What Is The Difference Between A Herb And A Vegetable

I say Foeniculum vulgare and you say Foeniculum vulgare var. azoricum

Herbs

During a debate about the herb fennel Foeniculum vulgare and the vegetable fennel Foeniculum vulgare var. azoricum, I realised that I didn’t know the difference between a herb and a vegetable. I asked my neighbour who is a seasoned professional gardener, but he didn’t know either. After some extensive research, I have worked it out, but it did take a bit of unravelling. The confusion arises because the term ‘herb’ is not a botanical term.

Most people who have an interest in gardening will know what a herb is and will also be familiar with the concept of herbaceous plants. However, herbs are not always herbaceous in true botanical terms.

Herbs are plants that are defined purely by the way that they are used, whereas a herbaceous plant is a plant that has leaves and stems that die down at the end of the growing season to the soil level. They have no persistent woody stem above ground. Herbaceous plants may be annuals, biennials or perennials. Just to make it more complicated, botanists sometimes call herbaceous plants ‘herbs’!

Common Definition of a Herb

There is much debate about the true definition of a herb. However, in general, a herb is usually a plant that is used in medicine, cooking, in sacred rituals or for perfumery purposes. They are not used as a main ingredient, rather to enhance the flavour of a dish. Herbs have leaves, flowers and seeds.

Botanical Definition of a Herbaceous Plant

A herbaceous plant on the other hand, is an annual, biennial or perennial plant with flowers and/or leaves. The leaves of the plant die at the end of the growing season. Annual herbaceous plants die completely at the end of the growing season or when they have flowered and fruited, and they then grow again from seed.

Herbaceous perennial and biennial plants have stems that die at the end of the growing season, but parts of the plant survive under or close to the ground from season to season (for biennials, until the next growing season, when they flower and die). New growth develops from living tissues remaining on or under the ground, including roots, a caudex (a thickened portion of the stem at ground level) or various types of underground stems, such as bulbs, corms, stolons, rhizomes and tubers.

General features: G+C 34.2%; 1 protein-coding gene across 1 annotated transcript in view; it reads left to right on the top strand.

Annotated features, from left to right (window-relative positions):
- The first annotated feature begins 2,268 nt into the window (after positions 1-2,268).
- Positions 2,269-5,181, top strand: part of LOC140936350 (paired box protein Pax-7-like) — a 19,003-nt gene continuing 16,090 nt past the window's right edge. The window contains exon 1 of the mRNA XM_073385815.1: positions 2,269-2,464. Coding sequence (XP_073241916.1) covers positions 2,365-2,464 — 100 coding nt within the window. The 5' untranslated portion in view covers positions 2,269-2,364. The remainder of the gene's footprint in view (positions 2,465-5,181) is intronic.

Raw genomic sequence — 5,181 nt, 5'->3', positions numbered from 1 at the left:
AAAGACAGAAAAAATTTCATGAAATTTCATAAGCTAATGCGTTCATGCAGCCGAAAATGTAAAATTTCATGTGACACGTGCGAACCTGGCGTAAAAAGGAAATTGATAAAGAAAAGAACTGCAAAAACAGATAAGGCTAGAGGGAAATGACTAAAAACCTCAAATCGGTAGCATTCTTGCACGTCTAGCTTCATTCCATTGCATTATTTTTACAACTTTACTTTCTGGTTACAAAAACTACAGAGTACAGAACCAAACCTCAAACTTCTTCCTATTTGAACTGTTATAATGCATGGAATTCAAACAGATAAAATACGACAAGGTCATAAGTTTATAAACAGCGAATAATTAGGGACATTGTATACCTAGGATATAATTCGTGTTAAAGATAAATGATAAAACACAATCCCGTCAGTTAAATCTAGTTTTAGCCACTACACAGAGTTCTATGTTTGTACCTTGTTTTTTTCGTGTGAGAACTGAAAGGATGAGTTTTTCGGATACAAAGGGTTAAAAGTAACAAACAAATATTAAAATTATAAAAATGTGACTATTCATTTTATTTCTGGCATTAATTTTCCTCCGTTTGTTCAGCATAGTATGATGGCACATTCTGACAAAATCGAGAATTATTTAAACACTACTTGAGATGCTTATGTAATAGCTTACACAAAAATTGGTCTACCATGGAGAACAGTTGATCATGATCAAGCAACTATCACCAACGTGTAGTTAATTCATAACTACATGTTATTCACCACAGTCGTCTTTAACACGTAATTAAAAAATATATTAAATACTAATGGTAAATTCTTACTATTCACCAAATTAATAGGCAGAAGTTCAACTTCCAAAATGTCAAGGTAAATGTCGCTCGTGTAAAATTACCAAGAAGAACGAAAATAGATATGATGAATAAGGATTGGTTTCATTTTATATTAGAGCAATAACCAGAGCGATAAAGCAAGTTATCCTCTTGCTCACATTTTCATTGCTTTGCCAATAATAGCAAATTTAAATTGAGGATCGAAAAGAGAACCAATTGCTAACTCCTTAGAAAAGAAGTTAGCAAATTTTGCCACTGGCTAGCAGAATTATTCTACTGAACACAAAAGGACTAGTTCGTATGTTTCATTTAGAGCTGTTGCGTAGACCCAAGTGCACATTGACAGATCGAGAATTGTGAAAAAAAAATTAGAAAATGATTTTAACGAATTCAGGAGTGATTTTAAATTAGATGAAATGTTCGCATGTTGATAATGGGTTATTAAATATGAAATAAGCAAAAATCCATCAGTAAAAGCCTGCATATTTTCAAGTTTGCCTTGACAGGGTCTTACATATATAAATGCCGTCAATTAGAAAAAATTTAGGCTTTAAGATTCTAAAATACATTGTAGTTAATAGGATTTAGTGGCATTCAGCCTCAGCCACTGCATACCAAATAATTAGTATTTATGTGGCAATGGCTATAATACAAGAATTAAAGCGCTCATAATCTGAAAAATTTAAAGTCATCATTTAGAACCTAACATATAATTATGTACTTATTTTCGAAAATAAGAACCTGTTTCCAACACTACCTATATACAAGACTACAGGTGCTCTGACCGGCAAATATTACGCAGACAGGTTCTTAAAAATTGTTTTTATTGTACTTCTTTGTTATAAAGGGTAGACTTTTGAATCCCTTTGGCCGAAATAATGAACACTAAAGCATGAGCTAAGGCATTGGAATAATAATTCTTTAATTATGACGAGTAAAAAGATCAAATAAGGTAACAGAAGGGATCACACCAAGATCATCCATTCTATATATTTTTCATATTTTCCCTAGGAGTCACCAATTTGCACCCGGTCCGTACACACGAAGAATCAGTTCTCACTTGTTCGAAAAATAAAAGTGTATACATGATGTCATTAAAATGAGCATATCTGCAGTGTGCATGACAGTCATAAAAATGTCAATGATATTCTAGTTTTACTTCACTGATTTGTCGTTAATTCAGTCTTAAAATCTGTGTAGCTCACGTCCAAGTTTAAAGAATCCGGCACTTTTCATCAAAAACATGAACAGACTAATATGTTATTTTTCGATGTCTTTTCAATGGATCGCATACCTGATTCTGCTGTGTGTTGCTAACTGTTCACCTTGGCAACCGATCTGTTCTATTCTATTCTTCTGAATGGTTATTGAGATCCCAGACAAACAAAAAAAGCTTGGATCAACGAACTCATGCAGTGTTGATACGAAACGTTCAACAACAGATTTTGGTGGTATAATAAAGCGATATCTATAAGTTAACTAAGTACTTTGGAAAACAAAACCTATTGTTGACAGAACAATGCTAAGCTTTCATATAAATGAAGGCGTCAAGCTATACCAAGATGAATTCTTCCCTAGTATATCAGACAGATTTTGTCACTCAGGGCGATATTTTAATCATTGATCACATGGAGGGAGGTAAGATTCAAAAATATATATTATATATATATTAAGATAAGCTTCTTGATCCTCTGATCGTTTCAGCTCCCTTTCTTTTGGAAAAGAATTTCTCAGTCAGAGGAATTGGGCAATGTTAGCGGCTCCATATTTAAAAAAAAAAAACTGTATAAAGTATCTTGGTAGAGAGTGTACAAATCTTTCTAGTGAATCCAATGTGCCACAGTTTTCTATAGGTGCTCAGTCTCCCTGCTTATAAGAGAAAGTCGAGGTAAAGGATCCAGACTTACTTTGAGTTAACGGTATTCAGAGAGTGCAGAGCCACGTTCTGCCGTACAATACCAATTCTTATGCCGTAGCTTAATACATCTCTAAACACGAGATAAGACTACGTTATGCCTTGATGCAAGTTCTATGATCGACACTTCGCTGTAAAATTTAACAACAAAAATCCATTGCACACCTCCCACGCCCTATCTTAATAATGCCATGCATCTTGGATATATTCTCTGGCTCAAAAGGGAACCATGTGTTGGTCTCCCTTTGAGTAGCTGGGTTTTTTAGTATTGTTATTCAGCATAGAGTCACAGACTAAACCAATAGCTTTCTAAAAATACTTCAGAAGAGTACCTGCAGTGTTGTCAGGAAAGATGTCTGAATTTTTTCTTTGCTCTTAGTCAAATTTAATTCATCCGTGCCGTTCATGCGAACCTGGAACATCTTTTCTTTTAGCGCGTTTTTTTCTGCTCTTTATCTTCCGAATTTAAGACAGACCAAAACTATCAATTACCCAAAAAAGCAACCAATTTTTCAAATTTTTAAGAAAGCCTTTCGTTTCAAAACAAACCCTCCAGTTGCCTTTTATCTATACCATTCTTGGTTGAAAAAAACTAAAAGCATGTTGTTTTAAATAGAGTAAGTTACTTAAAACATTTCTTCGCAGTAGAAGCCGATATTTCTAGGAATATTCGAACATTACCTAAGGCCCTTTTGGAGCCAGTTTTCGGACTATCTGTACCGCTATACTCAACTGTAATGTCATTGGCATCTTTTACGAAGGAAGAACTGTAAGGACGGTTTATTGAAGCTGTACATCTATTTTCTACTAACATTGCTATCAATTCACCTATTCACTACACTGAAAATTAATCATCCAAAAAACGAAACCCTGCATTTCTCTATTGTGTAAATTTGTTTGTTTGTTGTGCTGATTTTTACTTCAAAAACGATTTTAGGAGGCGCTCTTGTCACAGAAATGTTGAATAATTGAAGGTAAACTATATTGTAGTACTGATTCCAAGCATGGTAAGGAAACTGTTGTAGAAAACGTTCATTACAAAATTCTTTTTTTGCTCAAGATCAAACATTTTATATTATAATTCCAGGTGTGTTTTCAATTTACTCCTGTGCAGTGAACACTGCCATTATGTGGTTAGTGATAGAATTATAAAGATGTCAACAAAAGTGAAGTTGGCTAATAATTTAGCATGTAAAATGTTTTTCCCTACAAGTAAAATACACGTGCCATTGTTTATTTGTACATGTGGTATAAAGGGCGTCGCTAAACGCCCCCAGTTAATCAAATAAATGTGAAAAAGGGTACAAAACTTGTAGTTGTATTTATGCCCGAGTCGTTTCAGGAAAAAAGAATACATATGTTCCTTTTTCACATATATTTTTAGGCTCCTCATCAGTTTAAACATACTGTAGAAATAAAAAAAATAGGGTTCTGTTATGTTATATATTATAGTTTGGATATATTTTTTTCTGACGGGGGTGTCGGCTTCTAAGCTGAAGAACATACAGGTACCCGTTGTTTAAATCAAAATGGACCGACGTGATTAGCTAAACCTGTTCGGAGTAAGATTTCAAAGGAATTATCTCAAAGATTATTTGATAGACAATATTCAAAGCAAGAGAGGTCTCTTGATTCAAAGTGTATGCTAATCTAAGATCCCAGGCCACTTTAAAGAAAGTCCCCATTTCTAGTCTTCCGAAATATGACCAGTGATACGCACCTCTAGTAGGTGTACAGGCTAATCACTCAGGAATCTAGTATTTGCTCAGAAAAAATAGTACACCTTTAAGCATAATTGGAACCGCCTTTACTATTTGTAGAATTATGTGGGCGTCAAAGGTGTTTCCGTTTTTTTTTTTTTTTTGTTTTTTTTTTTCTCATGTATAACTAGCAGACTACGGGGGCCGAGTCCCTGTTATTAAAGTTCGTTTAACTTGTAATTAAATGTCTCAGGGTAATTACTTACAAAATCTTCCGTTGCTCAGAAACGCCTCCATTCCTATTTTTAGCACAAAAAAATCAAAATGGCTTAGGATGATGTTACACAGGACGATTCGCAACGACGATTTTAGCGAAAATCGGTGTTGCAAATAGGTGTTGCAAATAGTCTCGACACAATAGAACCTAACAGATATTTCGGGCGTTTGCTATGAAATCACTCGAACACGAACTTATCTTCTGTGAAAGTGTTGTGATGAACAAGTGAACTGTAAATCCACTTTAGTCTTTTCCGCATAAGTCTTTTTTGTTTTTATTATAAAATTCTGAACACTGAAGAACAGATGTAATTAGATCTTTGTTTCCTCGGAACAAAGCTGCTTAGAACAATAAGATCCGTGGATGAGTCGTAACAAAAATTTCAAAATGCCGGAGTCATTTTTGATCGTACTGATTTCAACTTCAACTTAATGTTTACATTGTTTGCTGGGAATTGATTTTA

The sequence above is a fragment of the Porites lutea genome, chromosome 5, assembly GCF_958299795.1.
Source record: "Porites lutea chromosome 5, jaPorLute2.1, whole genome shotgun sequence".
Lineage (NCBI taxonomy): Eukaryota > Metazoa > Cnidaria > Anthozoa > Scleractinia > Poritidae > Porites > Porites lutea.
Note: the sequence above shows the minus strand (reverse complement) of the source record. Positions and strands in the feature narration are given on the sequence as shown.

Examples of herbaceous biennials include carrot, parsnip and common ragwort; herbaceous perennials include potato, peony, hosta, mint, most ferns and most grasses.

Types of Herbs

220px-Ninon_de_Lenclos_2Herbs are generally categorised by the way that they are used although many herbs are used for more than one thing.

Herbs used in cooking include: rosemary, thyme, parsley, chives, sage, dill, fennel, tarragon, sorrel

Herbs used to bathe with include: rosemary, thyme, lavender, comfrey and many more. Ninon de Lenclos, a remarkable French courtesan and author in the 1600s, bathed daily in a concoction of mint, lavender, thyme, rosemary and comfrey, keeping her skin smooth until old age.

Herbs used for sacred rituals include:  sage, basil, frankincense and cannabis.

Most (if not all) herbs have medicinal uses.  

Herbs can also be used to make tisanes or teas as well.  Mint, chamomile, sage, marjoram, lemon verbena, fennel, borage and jasmine all make brilliant teas.

So to conclude, a herb is something that flavours food where a vegetable is a plant that can be eaten as a main ingredient.  Hence one variety of fennel is just a herb where the other is both a herb and a vegetable.  Clear as mud.

Kay

Mom of 3, keeper of mad collies and chickens, in search of lost perennial veg and into all thing permaculture. Writer, thinker and blogger. Maker of WordPress websites and internet geek.

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